Archive for March 27th, 2022


Written by Timothy Keller, a contemporary pastor and author. This is an excerpt from his book “Generous Justice.”

What does it take to help entire neighborhoods to self-sufficiency? Most of the best answers to that question begin with a look at the life and work of John M. Perkins. Perkins, born in 1930, founded ministries in both rural and urban areas of Mississippi, as well as urban Los Angeles. His work has included a dizzying variety of programs, including daycare, farm co-ops, health centers, adult education centers, low-income housing development, tutoring, job training, youth internships, and college scholarship programs, as well as vigorous evangelism and new church planting. Perkin’s approach at the time was revolutionary because he combined very traditional, evangelical Christian theology and ministry with a holistic vision for both ministry to the whole person and rebuilding entire poor communities.

Charles Marsh, professor at the University of Virginia, makes a strong case that Perkins and his movement have taken up and carried on Martin Luther King, Jr.’s vision for “the beloved community.” After King’s death, Marsh argues, the Civil Rights Movement lost its “unifying spiritual vision”—its belief that social reform could come through grassroots, local communities of faith. The movement came to rely completely on politics and government. But without denying the importance of public policies such as integration, equal employment opportunity, and welfare, “Perkins…concluded that government programs alone failed to address the deeper sources of hopelessness in black communities.” When Perkins tied social reform, economic development, and vigorous evangelism all together into a seamless whole, he confounded both the secularized liberal civil rights establishment and the conservative churches. Leaders of both sides did not know how to regard him, but many younger Christian leaders were inspired, and in 1989 they formed the Christian Community Development Association, which now includes hundreds of churches and local development corporations.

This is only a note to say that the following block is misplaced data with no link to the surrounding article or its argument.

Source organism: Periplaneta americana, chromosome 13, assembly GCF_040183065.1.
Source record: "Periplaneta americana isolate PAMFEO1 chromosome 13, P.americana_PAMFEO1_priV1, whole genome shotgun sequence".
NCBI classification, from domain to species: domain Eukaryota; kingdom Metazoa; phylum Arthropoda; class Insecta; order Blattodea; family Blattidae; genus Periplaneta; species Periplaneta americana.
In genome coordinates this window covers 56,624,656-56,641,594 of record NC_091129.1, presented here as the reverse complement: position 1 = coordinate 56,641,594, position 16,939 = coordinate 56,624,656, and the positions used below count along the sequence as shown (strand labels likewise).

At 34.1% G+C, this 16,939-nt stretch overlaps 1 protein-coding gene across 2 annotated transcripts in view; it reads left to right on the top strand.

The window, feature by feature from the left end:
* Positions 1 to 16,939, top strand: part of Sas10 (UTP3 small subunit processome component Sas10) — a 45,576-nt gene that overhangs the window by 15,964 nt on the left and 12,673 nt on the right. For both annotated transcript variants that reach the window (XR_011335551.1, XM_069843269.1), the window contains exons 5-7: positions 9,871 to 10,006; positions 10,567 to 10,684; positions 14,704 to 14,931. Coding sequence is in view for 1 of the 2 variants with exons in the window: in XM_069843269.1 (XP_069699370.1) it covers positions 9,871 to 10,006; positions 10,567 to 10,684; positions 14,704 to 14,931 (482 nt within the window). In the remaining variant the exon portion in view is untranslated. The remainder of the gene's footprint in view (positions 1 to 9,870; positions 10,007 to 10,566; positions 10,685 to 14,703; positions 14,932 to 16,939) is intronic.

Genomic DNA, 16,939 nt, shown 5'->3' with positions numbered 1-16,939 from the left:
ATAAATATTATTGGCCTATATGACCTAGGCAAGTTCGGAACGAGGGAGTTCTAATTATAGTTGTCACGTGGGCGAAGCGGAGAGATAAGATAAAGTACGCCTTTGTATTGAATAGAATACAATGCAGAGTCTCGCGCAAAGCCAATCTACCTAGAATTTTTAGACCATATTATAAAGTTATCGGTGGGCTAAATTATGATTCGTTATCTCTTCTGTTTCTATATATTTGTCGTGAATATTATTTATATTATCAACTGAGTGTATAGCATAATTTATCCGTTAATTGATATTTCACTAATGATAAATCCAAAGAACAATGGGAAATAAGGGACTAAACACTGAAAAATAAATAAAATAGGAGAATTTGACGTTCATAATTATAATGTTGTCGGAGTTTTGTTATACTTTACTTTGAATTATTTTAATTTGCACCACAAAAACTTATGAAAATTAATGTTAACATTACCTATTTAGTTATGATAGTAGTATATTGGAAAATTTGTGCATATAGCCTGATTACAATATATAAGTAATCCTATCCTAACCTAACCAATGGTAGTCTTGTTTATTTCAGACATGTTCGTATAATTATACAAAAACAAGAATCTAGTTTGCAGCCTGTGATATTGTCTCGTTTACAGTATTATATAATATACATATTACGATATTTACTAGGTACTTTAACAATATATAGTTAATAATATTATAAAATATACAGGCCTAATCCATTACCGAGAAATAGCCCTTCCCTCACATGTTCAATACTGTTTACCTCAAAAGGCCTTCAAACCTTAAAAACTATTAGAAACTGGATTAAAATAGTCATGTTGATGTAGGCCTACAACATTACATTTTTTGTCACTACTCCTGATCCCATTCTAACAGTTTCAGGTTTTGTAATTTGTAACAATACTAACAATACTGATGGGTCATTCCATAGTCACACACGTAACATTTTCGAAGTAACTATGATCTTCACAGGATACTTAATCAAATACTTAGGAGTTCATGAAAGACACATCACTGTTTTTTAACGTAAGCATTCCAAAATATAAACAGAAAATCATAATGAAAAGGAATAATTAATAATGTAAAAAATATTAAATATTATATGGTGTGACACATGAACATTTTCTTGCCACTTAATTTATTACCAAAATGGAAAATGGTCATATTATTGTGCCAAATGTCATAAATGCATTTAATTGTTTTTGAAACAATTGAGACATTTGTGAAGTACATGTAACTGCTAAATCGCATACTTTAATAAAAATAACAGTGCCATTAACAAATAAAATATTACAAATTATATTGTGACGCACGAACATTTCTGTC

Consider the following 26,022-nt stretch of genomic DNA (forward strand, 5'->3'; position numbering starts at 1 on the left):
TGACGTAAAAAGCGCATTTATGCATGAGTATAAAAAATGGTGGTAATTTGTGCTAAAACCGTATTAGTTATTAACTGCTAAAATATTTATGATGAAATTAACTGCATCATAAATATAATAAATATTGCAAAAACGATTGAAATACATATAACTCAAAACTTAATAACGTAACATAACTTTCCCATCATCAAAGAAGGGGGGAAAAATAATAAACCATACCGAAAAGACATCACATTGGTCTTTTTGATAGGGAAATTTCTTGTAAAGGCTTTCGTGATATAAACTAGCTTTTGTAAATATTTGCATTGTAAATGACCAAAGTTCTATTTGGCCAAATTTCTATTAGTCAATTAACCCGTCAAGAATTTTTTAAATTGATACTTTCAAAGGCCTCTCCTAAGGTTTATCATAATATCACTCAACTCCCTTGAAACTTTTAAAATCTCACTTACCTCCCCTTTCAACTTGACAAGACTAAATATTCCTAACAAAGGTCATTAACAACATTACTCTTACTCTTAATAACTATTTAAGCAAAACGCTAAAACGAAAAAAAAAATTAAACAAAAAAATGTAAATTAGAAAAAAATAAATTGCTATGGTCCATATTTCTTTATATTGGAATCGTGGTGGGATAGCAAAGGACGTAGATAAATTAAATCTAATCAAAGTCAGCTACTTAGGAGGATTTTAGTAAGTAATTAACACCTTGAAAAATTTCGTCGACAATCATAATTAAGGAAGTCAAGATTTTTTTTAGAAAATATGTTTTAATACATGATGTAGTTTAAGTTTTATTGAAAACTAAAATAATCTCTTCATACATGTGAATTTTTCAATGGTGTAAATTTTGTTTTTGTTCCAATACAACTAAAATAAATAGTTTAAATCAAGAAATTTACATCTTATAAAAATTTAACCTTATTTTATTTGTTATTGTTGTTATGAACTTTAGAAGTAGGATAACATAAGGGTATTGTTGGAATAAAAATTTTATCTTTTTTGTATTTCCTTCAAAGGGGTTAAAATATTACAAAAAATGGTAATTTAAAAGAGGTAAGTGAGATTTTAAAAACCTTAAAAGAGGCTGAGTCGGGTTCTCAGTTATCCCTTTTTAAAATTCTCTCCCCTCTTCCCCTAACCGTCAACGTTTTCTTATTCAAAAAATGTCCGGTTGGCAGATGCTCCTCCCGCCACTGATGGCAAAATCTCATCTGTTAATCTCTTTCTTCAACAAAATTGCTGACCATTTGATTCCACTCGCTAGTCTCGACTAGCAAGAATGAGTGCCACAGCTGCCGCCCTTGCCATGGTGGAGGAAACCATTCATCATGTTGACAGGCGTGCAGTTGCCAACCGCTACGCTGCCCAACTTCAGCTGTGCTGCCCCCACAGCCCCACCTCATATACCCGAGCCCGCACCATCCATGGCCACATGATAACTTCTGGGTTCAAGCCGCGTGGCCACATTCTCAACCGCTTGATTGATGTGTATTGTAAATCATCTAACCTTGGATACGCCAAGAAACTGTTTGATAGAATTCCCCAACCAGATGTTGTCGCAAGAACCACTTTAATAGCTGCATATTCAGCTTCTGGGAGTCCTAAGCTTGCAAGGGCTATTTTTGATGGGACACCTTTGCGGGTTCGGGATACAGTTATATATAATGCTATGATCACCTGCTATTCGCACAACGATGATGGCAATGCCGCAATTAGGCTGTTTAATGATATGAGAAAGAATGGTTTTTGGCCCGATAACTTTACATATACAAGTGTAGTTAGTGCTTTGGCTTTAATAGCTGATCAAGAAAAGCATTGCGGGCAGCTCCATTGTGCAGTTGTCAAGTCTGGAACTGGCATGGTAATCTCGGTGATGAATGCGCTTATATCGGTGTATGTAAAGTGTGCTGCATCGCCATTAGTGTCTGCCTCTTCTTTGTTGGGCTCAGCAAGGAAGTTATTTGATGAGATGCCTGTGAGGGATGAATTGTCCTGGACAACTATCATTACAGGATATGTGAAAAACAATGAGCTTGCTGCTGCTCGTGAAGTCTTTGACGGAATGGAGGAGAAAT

This prayer was published by the Great Plains United Methodists Conference, a jurisdiction of the Methodist Church in the Kansas and Nebraska region.

Almighty God, you have created all people and all of creation. We give you thanks for this gift we’re invited to engage with hope, joy, and love as your disciples. Open our hearts and our eyes to see our communities as you would have us to see them. Help us to find the courage to sit and hear others when so often we want to be heard first. You are good and you are gracious, O God. Let us see all people as children of you, who created us all. It is in the name of Jesus Christ, we pray. Amen.


In Christ AlonePerformed by BYU Vocal Point.

This song was a collaborative effort between British songwriters Stuart Townend and Keith Getty. It was written in 2002 with a theme of the implications of the life, death, and resurrection of Christ.

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